I’ve lifted the first large side piece from my mold, so now I can start removing the inner pieces. The first one that comes off is the handmade neck-and-shoulder insert, since it partially covers both the ear piece and the first front leg piece.
Pieces are designed to be removed in a specific order, and to be pulled in a specific direction. For this one, it pulls upward and slightly to the right. (If it could have been pulled straight upward, there wouldn’t have been a need for an inner piece, and the head and neck would have been included on the large side piece.)
The dark areas are where the slip seeped out the seams. This tells me that I mixed my slip a little too thin for this particular mold. I also have just a little bit of clay scraping on the forelock, so I trim those areas. The clay that seeped is cleaned off with a soft makeup sponge.
This is a good shot showing why the first casting isn’t used. The white areas along the jaw, lower neck and shoulder are from the mold release. It usually takes one or two castings to remove the film the release leaves behind.
The next inner piece removed is the one between the ears, which I often call the “hat”. Unless a horse has mane obscuring the ears, he always gets a hat. It pulls perpendicular to the ears, and this has to be done with care since it is really easy to take an ear off.
Each time I remove a piece, I am checking it for any areas where it is scraping off a layer of clay. When I find them, I use the hook tool to carefully trim the plaster flashing. Once the pieces are cleaned of any excess clay, the are reassembled alongside the other half. This is especially important with minis because the mold pieces are often small and easy to misplace. Once the mold has dried, pieces cannot be repoured, so a lost piece is a ruined mold.
Usually at this point, there are a number of options for removing the horse. Some separate out from the other large side piece, balanced on the remaining inner pieces. Sometimes a few of the leg pieces pull out first, then the horse and remaining inner pieces pull from the large side. Finn was designed to pull with all four gusset pieces still attached to the casting, but it turned out that the two front gusset pieces will fall off freely without removing him.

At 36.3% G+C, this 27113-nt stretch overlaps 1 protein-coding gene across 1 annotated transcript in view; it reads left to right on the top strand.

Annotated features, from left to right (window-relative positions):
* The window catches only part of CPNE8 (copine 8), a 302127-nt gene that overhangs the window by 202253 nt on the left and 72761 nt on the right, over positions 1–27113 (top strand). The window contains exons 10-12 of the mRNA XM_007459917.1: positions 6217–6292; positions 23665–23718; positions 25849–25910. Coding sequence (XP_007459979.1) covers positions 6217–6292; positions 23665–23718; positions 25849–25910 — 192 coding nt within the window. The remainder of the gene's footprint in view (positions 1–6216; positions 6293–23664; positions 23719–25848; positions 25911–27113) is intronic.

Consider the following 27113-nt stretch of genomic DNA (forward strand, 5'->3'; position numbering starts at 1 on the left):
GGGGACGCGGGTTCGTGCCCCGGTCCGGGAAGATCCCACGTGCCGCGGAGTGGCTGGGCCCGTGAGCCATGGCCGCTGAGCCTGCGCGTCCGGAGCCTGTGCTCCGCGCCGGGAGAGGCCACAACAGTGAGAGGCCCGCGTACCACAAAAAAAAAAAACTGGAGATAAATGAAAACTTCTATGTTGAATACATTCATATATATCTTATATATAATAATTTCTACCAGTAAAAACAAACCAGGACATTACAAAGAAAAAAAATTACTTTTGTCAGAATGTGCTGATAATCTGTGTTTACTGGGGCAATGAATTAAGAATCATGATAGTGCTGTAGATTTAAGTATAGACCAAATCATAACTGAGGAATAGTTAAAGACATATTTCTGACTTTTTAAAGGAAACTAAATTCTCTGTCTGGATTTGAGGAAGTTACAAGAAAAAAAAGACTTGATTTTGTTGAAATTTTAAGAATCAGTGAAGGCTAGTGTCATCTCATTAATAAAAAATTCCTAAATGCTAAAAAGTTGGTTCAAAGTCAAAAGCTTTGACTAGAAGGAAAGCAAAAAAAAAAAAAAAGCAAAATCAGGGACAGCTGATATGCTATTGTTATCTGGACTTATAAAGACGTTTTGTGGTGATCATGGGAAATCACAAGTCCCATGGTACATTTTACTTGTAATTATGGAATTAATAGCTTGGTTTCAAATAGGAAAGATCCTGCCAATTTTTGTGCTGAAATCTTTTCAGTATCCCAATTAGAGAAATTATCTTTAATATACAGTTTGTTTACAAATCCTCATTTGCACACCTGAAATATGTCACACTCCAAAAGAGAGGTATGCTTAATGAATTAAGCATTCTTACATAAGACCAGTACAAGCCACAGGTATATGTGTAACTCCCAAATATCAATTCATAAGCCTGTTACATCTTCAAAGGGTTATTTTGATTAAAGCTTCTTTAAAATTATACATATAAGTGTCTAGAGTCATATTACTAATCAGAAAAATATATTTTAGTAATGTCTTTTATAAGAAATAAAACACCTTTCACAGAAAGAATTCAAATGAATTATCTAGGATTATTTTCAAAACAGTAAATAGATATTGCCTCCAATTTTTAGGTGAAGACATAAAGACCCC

If I had been smarter, I would have seen this and designed the frontmost gusset (encompassing the chest and part of the front legs) as a “slider” that pulled away without lifting. As you can probably see from this and the previous pictures, there is an unfortunately placed mold key sticking up in the way. That’s because I didn’t realize this would work better. Molds are always like that; you see better ways after you have worked with them for a while. Even so, the front gussets on Finn tend to fall free with a little helpful wiggling.
That’s good because the next part involves freeing the rest of him from the other side piece, and having his entire chest area to leverage makes that a lot easier. And anything that makes that part easier is a good thing, because it’s the place most castings are lost. I’m going to lose this one on purpose, just to show why that is. (He is unusable as the first anyway, so he might as well serve as an object lesson.) I’ll explain that in the next part.